A Fine Genre Painting by William Arthur Breakspeare Depicting the Fictional Meeting of Nelson and Lady Emma Hamilton in the Studio of the Painter George Romney

14th February 2023

Provenance

The Samuel Aronoff Gallery, Cincinnati, Ohio

A private American collection

A Fine Genre Oil Painting by William Arthur Breakspeare Depicting the Fictional Meeting of Nelson and Lady Emma Hamilton in the Studio of the Painter George Romney, 1883.
A Fine Genre Oil Painting by William Arthur Breakspeare Depicting the Fictional Meeting of Nelson and Lady Emma Hamilton in the Studio of the Painter George Romney, 1883.

The painting depicts Lady Hamilton sitting to Romney for her portrait, the proceedings interrupted by the arrival of Lord Nelson. The meeting would never have happened but the subject gripped the public imagination, particularly in the late Victorian period after a successful play was written which hinged around this very scenario. The play, titled variously The Enchantress or Nelson’s Enchantress by Risden Howe was based on an earlier Neapolitan play which, in typical 19th century moralising fashion, depicted Nelson and Emma Hamilton as the “bad” characters in the play. The play opened in London in 1897 and then toured the country.

Clearly the interior of Romney’s studio fascinated Breakspeare as it featured in at least two of his works. Another painting titled Chez Romney when it appeared in the Illustrated London News in 1896 appears to be the same work later titled In Romney’s Studio in Cassell’s Magazine in 1904 (see below) and then titled Chez Romney once more when exhibited again in 1911. It depicts a female model, probably Emma Hamilton, draped on a chair with a guitar behind her but the figure of Nelson is absent.

Our painting is recorded in two important works on Nelson, Roger King’s The Pursuit of Victory: The Life and Achievements of Horatio Nelson where the author discusses the fact that the painting is entirely fictionalised and places it in the context of many other works from this period that also sought to use Nelson’s image some 70 years after his death. The painting is also discussed by Stephen Deucher in his chapter in Nelson: An Illustrated History. The painting sold at Sotheby’s Belgravia on the 7th of October 1980 (lot 142) for an enormous £1300 and the author learned about the painting at this time.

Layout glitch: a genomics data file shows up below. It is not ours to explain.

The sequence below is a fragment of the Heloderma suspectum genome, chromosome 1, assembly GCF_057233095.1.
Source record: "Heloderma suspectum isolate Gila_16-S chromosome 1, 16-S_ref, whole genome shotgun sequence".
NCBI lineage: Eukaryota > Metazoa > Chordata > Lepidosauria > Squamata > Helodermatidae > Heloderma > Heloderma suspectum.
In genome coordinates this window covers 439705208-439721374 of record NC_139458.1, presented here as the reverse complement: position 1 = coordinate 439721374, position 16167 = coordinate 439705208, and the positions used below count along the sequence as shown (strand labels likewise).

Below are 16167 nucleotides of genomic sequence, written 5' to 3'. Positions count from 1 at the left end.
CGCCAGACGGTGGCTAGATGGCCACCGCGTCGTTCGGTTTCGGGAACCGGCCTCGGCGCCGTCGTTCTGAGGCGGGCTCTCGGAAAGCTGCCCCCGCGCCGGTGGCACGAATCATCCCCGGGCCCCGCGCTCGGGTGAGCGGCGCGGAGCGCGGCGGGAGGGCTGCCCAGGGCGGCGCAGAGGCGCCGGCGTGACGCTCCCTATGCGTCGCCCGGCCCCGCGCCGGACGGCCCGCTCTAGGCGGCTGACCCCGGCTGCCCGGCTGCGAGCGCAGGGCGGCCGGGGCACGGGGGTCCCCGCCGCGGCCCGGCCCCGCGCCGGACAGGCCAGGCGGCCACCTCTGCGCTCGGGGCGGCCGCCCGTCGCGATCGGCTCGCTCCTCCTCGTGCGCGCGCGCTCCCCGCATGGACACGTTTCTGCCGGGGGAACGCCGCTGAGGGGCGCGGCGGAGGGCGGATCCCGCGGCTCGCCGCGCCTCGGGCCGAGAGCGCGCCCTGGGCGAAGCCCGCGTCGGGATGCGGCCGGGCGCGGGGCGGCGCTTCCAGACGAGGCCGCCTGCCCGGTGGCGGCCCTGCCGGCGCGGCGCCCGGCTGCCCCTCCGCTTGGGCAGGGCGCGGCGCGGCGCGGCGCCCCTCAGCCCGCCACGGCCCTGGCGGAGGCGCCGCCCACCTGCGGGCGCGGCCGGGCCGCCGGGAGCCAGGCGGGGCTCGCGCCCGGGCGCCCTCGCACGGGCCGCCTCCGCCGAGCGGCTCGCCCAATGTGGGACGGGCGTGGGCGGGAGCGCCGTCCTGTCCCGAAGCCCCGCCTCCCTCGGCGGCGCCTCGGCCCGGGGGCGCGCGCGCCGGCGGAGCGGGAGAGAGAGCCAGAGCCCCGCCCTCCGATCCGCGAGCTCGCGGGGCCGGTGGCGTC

Breakspeare appears to have painted a study for our painting which appeared at auction in the early part of this century. This much smaller piece depicts the same three central figures but the poses are different and the rug on the floor is a simpler fabric example-not the tiger skin in the present piece. The study is fairly highly finished and so suggests that the artist liked this subject and wished to return to it later, producing this much more accomplished piece at that time.

History and genre painting of this sort is so fascinating because it manages to tell us so much about the time in which it was produced, whilst ostensibly representing events from the past. Here we have Lady Hamilton dressed in clothing that would have adorned the fashionably dressed Victorians that Breakspeare might have encountered in London society and the overall effect is utterly charming.

W. A. Breakspeare

Born in Birmingham in 1856, Breakspeare was the son of a well-regarded flower painter who worked for one of the city’s many japanning factories, adding decoration to their wares. Initially William followed the same path but in 1877 he began formal art school training at the Birmingham School of Art. His talent was soon discovered and in 1881 he won the Gold Medal at the Academies and Institutes National Competition of the Works of Schools of Art for an artistic nude. This encouraged him to move to London and he also visited Paris and Belgium, studying with Charles Verlat in Antwerp in the process. 

Breakspeare was a founding member of the Birmingham Art Circle and regularly exhibited there and at the Royal Academy in London. He exhibited frequently at the Royal Institute of Painters in Oils, the RBA and with the London dealer Dowdeswell with whom he showed 98 paintings during his lifetime including some single artist exhibitions. His works are in museum and private collections worldwide, including the Russell-Coates Museum in Bournemouth-one of the great collections of Victorian art-and Birmingham Museums Trust. He is also represented in the collection of the New Art Gallery, Walsall, and the Art Gallery of Western Australia. His work was widely reproduced in newspapers and magazines during his lifetime, including as the frontispiece to Cassell’s Magazine in May of 1904 (one of the other Romney studio scenes). 

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